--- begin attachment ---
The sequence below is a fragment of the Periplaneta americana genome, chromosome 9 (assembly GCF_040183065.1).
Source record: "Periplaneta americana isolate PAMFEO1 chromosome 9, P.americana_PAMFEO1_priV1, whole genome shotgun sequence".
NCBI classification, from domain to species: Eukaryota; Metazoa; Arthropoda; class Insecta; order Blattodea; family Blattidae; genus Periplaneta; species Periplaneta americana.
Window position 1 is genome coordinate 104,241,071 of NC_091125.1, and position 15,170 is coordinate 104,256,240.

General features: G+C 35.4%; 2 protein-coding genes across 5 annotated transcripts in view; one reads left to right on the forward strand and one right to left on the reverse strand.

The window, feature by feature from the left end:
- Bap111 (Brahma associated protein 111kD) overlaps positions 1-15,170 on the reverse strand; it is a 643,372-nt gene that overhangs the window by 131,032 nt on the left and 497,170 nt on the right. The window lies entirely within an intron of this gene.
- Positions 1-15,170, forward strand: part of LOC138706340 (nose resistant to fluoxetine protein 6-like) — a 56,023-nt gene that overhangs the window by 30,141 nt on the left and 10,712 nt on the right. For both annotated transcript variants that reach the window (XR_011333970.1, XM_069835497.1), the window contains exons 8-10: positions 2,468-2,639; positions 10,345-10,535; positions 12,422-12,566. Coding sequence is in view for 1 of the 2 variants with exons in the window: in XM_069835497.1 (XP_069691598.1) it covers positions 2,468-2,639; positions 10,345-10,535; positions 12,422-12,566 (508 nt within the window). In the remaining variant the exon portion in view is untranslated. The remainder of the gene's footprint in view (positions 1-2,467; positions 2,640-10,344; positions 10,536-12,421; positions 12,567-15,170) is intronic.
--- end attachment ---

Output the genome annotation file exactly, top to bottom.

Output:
The sequence below is a fragment of the Periplaneta americana genome, chromosome 9 (assembly GCF_040183065.1).
Source record: "Periplaneta americana isolate PAMFEO1 chromosome 9, P.americana_PAMFEO1_priV1, whole genome shotgun sequence".
NCBI classification, from domain to species: Eukaryota; Metazoa; Arthropoda; class Insecta; order Blattodea; family Blattidae; genus Periplaneta; species Periplaneta americana.
Window position 1 is genome coordinate 104,241,071 of NC_091125.1, and position 15,170 is coordinate 104,256,240.

General features: G+C 35.4%; 2 protein-coding genes across 5 annotated transcripts in view; one reads left to right on the forward strand and one right to left on the reverse strand.

The window, feature by feature from the left end:
- Bap111 (Brahma associated protein 111kD) overlaps positions 1-15,170 on the reverse strand; it is a 643,372-nt gene that overhangs the window by 131,032 nt on the left and 497,170 nt on the right. The window lies entirely within an intron of this gene.
- Positions 1-15,170, forward strand: part of LOC138706340 (nose resistant to fluoxetine protein 6-like) — a 56,023-nt gene that overhangs the window by 30,141 nt on the left and 10,712 nt on the right. For both annotated transcript variants that reach the window (XR_011333970.1, XM_069835497.1), the window contains exons 8-10: positions 2,468-2,639; positions 10,345-10,535; positions 12,422-12,566. Coding sequence is in view for 1 of the 2 variants with exons in the window: in XM_069835497.1 (XP_069691598.1) it covers positions 2,468-2,639; positions 10,345-10,535; positions 12,422-12,566 (508 nt within the window). In the remaining variant the exon portion in view is untranslated. The remainder of the gene's footprint in view (positions 1-2,467; positions 2,640-10,344; positions 10,536-12,421; positions 12,567-15,170) is intronic.